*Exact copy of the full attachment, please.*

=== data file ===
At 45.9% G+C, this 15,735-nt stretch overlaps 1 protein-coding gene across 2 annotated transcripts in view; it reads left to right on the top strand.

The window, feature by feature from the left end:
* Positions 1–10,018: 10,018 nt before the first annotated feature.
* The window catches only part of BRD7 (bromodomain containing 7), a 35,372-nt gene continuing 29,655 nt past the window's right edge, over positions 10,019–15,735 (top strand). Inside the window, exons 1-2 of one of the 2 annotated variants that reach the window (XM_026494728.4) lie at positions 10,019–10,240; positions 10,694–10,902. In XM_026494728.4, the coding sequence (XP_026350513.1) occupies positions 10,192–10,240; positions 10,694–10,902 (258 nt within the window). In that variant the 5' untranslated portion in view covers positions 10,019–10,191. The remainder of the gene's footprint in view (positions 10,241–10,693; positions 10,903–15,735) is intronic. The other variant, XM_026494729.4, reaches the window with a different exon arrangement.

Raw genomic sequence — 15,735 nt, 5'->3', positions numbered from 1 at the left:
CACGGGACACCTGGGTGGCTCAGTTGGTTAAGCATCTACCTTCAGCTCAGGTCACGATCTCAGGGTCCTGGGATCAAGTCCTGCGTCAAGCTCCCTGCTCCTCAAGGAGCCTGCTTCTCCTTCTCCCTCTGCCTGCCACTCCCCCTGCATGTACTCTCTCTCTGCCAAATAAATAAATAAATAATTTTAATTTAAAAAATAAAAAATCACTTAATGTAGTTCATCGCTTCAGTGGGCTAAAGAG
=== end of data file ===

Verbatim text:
At 45.9% G+C, this 15,735-nt stretch overlaps 1 protein-coding gene across 2 annotated transcripts in view; it reads left to right on the top strand.

The window, feature by feature from the left end:
* Positions 1–10,018: 10,018 nt before the first annotated feature.
* The window catches only part of BRD7 (bromodomain containing 7), a 35,372-nt gene continuing 29,655 nt past the window's right edge, over positions 10,019–15,735 (top strand). Inside the window, exons 1-2 of one of the 2 annotated variants that reach the window (XM_026494728.4) lie at positions 10,019–10,240; positions 10,694–10,902. In XM_026494728.4, the coding sequence (XP_026350513.1) occupies positions 10,192–10,240; positions 10,694–10,902 (258 nt within the window). In that variant the 5' untranslated portion in view covers positions 10,019–10,191. The remainder of the gene's footprint in view (positions 10,241–10,693; positions 10,903–15,735) is intronic. The other variant, XM_026494729.4, reaches the window with a different exon arrangement.

Raw genomic sequence — 15,735 nt, 5'->3', positions numbered from 1 at the left:
CACGGGACACCTGGGTGGCTCAGTTGGTTAAGCATCTACCTTCAGCTCAGGTCACGATCTCAGGGTCCTGGGATCAAGTCCTGCGTCAAGCTCCCTGCTCCTCAAGGAGCCTGCTTCTCCTTCTCCCTCTGCCTGCCACTCCCCCTGCATGTACTCTCTCTCTGCCAAATAAATAAATAAATAATTTTAATTTAAAAAATAAAAAATCACTTAATGTAGTTCATCGCTTCAGTGGGCTAAAGAG